Even though the participants had somewhat different views on the subject, they could all agree on one thing: the Nordic Innovation/EFTA workshop on certification of services in Brussels 1 March 2012 was a welcome initiative.
Can we afford to continue without cross-border recognition of certification of services or should we promote pan-European solutions? And what role should standardisation play at national and European level? These themes were intensely discussed at the workshop in Brussels on 1 March.
The results from a new study initiated by Nordic Innovation and committed by Technopolis, show that more new national service standards are being developed compared to European standards – a gap that will be wider in the future if the trend is continuing. As more standards become available the number of certification schemes will increase as well. And none of the certification schemes are mutually recognised across borders, not even those based on European standards.
Kari Winquist, constituted Managing Director at Nordic Innovation, opened the workshop by highlighting the engagement of Nordic Innovation and EFTA in certification and standardisation of services, working together since 2009 with several studies in the field as a result.
- The aim of the workshop is to raise awareness of the issue of certification of services and the role of standards as well as to discuss the need for pan-European schemes, she said.
Increasing quality and creating trust
A conversation between Johan Englund, Nordic Innovation, and Tore Nyvold Thomassen, EFTA, sat the scene for the workshop by defining the purpose of certification: Contributing to credibility and trustworthiness and increasing the quality of services.
- We have a window of opportunity to create a Single Market for services and to increase trade between European countries – creating more jobs, competitiveness and growth, they stated.
In the product sector certification has been successful, but will the same go for the service sector?
- Selling products or services both have the same means – to satisfy customers. We do not have the same measurement possibilities, but we can use the same tools for evaluation and for setting performance indicators requirements, said Jacques McMillan, The European Commission, DG Enterprise.
McMillan also underlined that certification above all is a quality tool, not a policy tool and that it should not be pushed in where it is not needed.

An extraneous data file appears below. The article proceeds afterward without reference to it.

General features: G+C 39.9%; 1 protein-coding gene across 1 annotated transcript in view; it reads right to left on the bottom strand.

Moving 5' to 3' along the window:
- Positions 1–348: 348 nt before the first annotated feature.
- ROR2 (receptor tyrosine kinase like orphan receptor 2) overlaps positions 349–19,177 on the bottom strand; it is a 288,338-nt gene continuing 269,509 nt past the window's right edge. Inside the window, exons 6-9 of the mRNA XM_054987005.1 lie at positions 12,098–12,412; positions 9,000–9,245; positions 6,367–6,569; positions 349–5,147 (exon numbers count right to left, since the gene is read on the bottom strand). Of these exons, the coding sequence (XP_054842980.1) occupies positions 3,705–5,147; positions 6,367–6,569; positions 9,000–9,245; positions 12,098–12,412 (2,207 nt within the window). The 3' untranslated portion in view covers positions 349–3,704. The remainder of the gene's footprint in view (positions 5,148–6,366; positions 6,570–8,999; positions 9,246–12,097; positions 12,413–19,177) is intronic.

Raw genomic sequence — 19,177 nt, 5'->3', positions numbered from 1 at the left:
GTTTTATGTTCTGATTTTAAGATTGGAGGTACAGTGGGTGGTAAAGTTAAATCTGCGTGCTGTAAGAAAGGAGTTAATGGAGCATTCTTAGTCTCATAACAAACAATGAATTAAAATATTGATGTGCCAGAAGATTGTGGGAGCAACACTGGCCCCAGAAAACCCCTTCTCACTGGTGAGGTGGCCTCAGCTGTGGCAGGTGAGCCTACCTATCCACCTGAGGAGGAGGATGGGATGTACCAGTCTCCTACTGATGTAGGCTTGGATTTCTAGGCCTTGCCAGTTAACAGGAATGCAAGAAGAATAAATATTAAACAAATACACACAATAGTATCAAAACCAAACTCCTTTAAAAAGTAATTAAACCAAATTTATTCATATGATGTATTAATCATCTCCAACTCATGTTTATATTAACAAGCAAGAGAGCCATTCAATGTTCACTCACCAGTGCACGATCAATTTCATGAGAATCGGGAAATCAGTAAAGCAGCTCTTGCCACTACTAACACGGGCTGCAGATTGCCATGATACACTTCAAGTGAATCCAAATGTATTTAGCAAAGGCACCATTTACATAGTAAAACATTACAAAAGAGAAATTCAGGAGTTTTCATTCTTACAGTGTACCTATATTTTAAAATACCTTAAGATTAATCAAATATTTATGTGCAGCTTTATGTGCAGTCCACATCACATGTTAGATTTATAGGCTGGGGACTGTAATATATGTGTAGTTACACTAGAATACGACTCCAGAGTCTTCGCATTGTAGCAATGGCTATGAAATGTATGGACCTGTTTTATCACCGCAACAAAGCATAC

- In some areas of the service sector there is a will to benefit from the Single Market. Here we must avoid the proliferation of national certification schemes and go European first. The opportunity is there, it is up to the service industry to realise it.
A market driven solution
Heidi Rühle, Member of Parliament, highlighted the role of pan-European standards for creating a Single Market, overcoming fragmentation and creating business and jobs.
- It has been a helpful instrument in the product sector; therefore it is important that we now turn our attention to the service sector.
She underlined the fact that there are many interests to cover and a question of definition when it comes to deciding what services should be included.
- The problem is to cover all interest with one Regulation. Standardisation must be market driven, but how do we define personal level services and market driven services? We must not risk that non-market driven areas are affected as well, said Heidi Rühle.
A proposal from Rühle is to give stakeholders the possibility to influence and negotiate the process on a multi-stakeholder platform.
- We can use the experience from the people in the service sector to build up knowledge around this.
Different approaches introduced
The approach to certification in different sectors was introduced by Hoang Liauw, CEN, Peter Jonas, Austrian Standards plus Certification, Daniel Makay, HOTREC and Ellen Troska, FEDEMAC.
Liauw, representing the product sector, highlighted existing European standards, support from regulators and a strong demand from the industry as critical success factors for certification in the building industry.
Jonas, from a national certification body, stated that the nationality of the certification body should be of minor importance.
Daniel Makay, representing the service sector, said that standards should be market driven, voluntary, based on consensus and easy to access – for SMEs and micro enterprises as well. Ellen Troska added that different areas and interests within the service sector must be considered when developing new standards.
A policy discussion on possible ways forward ended the workshop. Konstantinos Dimitriadis, The European Commission, DG Internal Market and Services, praised the initiative from Nordic Innovation and EFTA and said that another workshop will be held in October this year, to which stakeholders from the service sector will be invited.
- We will use the studies from Nordic Innovation when developing a policy on certification of services, he concluded.